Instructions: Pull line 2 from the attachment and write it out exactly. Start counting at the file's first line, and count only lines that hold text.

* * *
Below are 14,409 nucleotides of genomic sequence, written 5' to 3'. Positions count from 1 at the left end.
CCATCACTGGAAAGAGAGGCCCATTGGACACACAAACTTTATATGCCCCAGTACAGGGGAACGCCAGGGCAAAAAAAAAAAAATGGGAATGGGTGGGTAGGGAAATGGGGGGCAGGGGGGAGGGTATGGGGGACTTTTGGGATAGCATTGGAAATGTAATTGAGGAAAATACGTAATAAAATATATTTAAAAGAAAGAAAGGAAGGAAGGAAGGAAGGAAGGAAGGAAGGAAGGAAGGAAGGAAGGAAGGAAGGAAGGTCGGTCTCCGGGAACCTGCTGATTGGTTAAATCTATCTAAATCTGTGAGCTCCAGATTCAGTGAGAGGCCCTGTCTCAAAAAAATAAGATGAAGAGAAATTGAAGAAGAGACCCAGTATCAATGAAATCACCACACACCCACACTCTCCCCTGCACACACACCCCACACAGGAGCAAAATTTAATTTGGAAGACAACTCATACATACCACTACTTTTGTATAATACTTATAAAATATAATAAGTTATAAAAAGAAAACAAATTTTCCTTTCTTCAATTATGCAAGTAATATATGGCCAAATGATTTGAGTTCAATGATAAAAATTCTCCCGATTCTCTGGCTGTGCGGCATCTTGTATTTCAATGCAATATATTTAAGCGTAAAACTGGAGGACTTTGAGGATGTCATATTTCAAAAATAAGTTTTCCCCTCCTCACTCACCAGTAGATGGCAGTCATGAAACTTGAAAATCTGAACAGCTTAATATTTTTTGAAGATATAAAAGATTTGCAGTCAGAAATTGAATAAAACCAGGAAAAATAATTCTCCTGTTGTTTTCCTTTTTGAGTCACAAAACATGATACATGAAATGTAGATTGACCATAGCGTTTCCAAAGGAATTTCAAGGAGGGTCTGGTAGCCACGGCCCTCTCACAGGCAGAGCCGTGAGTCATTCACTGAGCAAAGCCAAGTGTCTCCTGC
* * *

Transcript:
CCATCACTGGAAAGAGAGGCCCATTGGACACACAAACTTTATATGCCCCAGTACAGGGGAACGCCAGGGCAAAAAAAAAAAAATGGGAATGGGTGGGTAGGGAAATGGGGGGCAGGGGGGAGGGTATGGGGGACTTTTGGGATAGCATTGGAAATGTAATTGAGGAAAATACGTAATAAAATATATTTAAAAGAAAGAAAGGAAGGAAGGAAGGAAGGAAGGAAGGAAGGAAGGAAGGAAGGAAGGAAGGAAGGAAGGTCGGTCTCCGGGAACCTGCTGATTGGTTAAATCTATCTAAATCTGTGAGCTCCAGATTCAGTGAGAGGCCCTGTCTCAAAAAAATAAGATGAAGAGAAATTGAAGAAGAGACCCAGTATCAATGAAATCACCACACACCCACACTCTCCCCTGCACACACACCCCACACAGGAGCAAAATTTAATTTGGAAGACAACTCATACATACCACTACTTTTGTATAATACTTATAAAATATAATAAGTTATAAAAAGAAAACAAATTTTCCTTTCTTCAATTATGCAAGTAATATATGGCCAAATGATTTGAGTTCAATGATAAAAATTCTCCCGATTCTCTGGCTGTGCGGCATCTTGTATTTCAATGCAATATATTTAAGCGTAAAACTGGAGGACTTTGAGGATGTCATATTTCAAAAATAAGTTTTCCCCTCCTCACTCACCAGTAGATGGCAGTCATGAAACTTGAAAATCTGAACAGCTTAATATTTTTTGAAGATATAAAAGATTTGCAGTCAGAAATTGAATAAAACCAGGAAAAATAATTCTCCTGTTGTTTTCCTTTTTGAGTCACAAAACATGATACATGAAATGTAGATTGACCATAGCGTTTCCAAAGGAATTTCAAGGAGGGTCTGGTAGCCACGGCCCTCTCACAGGCAGAGCCGTGAGTCATTCACTGAGCAAAGCCAAGTGTCTCCTGC